My Life with Michael: A Story of Sex and Beer for the Middle-Aged is a romantic fantasy for anyone who has ever wanted to have their beer and drink it, too. Surprisingly sweet, the story follows the course of an adulterous affair between two ordinary people confronting the changes that aging brings to the experience of love and sexuality. With humor and honesty, my novel explores the pleasures and pitfalls of the adulterous relationship: the crudity of the courtship, the raw sexuality that ultimately lapses into monotony, and, inevitably, the bittersweet farewell.
Lori Schafer is an eclectic writer, mainly focusing on romance, erotica and memoir. This year she is celebrating the publications of two of her novels, adding to a list of short stories already available in print/ online.
I’d like to start by thanking Lori for sending me a copy of her book in exchange for an honest review. It’s always a pleasure to be approached by authors and entrusted with their hard work. So, Lori and booky readers, this is what I honestly thought of My Life with Michael.
To me, this book felt like two books written separately and spliced together somewhere in the middle. Let me explain. The first half is essentially taken from the shadowy corner of a popular lingerie/ sex accessory store. (You know with the fluff encrusted accessories, pocket sized battery operated toys and naughty books. Hey! Don’t you go pretending you don’t know said corner! I see you. Oh, those batteries are for your electric toothbrush. Right, okay … ) Here, I’m sorry to say there isn’t much of a story line and the sexy happenings that do occur could easily be condensed into a short story collection a la Ann Summers. The second half however deals more with the effect that the adulterous relationship has on the people surrounding the illicit couple.
Schafer puts a LOT of detail into every chapter. Every day, every encounter, every beer festival, every sex scene is described in such minute detail that I now know more about Kathy than is reasonably acceptable. This would be OK, except that every chapter is essentially the same and can be summarised thus:
- Kathy is bored with her boring boyfriend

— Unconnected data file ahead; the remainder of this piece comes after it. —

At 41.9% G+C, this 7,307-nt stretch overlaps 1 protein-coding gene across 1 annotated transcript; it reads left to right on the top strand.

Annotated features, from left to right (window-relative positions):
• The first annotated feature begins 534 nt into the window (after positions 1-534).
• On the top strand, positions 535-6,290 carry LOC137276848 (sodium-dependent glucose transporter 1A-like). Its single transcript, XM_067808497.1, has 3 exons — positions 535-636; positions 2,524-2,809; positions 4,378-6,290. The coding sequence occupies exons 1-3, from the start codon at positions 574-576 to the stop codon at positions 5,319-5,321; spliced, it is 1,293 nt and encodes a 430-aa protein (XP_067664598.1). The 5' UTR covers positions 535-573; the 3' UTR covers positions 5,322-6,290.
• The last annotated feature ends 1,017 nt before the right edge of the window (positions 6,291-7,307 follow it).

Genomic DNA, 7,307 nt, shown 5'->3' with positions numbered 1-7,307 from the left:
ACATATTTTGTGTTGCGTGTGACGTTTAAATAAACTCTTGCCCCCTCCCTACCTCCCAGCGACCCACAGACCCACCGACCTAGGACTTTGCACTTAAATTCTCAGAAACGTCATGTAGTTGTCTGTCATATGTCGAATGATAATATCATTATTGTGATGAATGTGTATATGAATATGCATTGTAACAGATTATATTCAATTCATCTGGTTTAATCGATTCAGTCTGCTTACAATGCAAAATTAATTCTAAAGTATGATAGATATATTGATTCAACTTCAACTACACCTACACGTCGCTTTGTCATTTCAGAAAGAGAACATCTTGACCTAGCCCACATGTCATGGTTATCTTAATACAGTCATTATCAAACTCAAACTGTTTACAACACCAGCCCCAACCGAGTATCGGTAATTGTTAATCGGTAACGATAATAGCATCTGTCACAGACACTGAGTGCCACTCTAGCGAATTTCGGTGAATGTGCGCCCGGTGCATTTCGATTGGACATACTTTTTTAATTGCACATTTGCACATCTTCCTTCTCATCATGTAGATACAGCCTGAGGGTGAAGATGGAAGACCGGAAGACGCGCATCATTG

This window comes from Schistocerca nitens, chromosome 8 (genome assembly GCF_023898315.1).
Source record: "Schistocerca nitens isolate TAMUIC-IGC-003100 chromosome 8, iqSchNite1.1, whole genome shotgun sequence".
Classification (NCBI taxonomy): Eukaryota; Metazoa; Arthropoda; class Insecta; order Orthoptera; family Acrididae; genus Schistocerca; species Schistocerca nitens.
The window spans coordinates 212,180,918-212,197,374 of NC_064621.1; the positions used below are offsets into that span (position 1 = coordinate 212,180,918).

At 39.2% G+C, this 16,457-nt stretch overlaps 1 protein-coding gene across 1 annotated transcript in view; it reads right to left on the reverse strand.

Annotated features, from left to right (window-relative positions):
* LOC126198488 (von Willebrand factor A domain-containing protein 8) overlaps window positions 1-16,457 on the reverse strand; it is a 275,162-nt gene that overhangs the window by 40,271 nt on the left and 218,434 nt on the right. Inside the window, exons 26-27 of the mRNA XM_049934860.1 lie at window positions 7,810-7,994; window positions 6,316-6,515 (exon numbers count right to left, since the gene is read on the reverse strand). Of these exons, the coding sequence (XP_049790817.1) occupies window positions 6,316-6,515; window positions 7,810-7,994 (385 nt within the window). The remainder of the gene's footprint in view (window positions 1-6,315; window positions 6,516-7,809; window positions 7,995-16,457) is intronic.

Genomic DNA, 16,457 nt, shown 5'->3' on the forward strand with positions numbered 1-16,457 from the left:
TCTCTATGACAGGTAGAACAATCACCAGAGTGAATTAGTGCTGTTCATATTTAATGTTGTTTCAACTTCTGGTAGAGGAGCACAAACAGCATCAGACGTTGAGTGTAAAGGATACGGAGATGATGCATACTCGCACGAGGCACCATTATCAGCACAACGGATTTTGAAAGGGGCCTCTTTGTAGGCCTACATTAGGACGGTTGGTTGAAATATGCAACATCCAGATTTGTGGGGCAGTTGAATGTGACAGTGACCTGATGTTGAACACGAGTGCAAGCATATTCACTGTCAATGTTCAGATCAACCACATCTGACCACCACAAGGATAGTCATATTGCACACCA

- Kathy goes to beer festival with boring boyfriend
- Kathy and Michael make eyes at each other while boring boyfriend is distracted by beer
- Kathy and Michael run away and have sex while boring boyfriend is probably having an affair of his own
- Kathy and Michael slink back to their respective boring partners until next time
I couldn’t relate to the characters at all. It may be because I haven’t yet reached middle age, or that the thought of a beer festival (every weekend) doesn’t make me jump for joy, or that I have hobbies other than sex. I couldn’t really get on board with the motivations of the characters either. Kathy and Michael are having an affair but they don’t really have any good reason; Kathy is bored of her 7 year relationship with her boyfriend and Michael’s wife has sworn off sex apparently.
I’m all up for a passionate affair but there’s nothing significant affecting Kathy and Michael’s decisions. There is no life or death; no real emotional need for these two people to be together. Think the direct opposite of Romeo and Juliet. Its all a bit wishy washy. People, if you’re not happy in your relationship, BREAK UP! Simple. No affairs required.
There are also quite a few gender specific stereotypes that I didn’t enjoy. As their affair progresses, Kathy and Michael decide that they need to rent a house so they can pretend to be real people in a real relationship. So obviously, Michael (the man) finds the stronghold while Kathy (the woman) spends weeks with her frivolous soft furnishings, making the house beautiful for her man, not letting him step foot in the door until it is perfection. Having said that, there is an interesting feminist commentary in chapter 13 re the pros and cons of marriage in the 21st century. Had this chapter appeared 13 chapters sooner I would have been happier.
I did grow fond of the characters towards the end but it was a bit too late. The read would have been made easier had we had another voice to guide us through the story. As it was, I found Kathy’s singular voice a little monotonous.
Its not really my cup of tea, but if you like your fiction with a heavy helping of filth and a sprinkling of deviance then this book may be just the one for you.